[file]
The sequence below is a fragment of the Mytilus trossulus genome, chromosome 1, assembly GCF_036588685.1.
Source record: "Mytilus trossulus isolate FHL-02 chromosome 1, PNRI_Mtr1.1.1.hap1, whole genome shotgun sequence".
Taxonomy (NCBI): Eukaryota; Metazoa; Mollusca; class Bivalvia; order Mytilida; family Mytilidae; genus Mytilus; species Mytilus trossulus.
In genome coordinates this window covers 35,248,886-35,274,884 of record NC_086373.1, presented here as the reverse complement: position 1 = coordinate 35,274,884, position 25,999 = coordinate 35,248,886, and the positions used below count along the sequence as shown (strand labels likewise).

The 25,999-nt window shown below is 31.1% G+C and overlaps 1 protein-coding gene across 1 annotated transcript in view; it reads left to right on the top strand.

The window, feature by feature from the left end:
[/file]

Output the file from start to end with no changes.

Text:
The sequence below is a fragment of the Mytilus trossulus genome, chromosome 1, assembly GCF_036588685.1.
Source record: "Mytilus trossulus isolate FHL-02 chromosome 1, PNRI_Mtr1.1.1.hap1, whole genome shotgun sequence".
Taxonomy (NCBI): Eukaryota; Metazoa; Mollusca; class Bivalvia; order Mytilida; family Mytilidae; genus Mytilus; species Mytilus trossulus.
In genome coordinates this window covers 35,248,886-35,274,884 of record NC_086373.1, presented here as the reverse complement: position 1 = coordinate 35,274,884, position 25,999 = coordinate 35,248,886, and the positions used below count along the sequence as shown (strand labels likewise).

The 25,999-nt window shown below is 31.1% G+C and overlaps 1 protein-coding gene across 1 annotated transcript in view; it reads left to right on the top strand.

The window, feature by feature from the left end: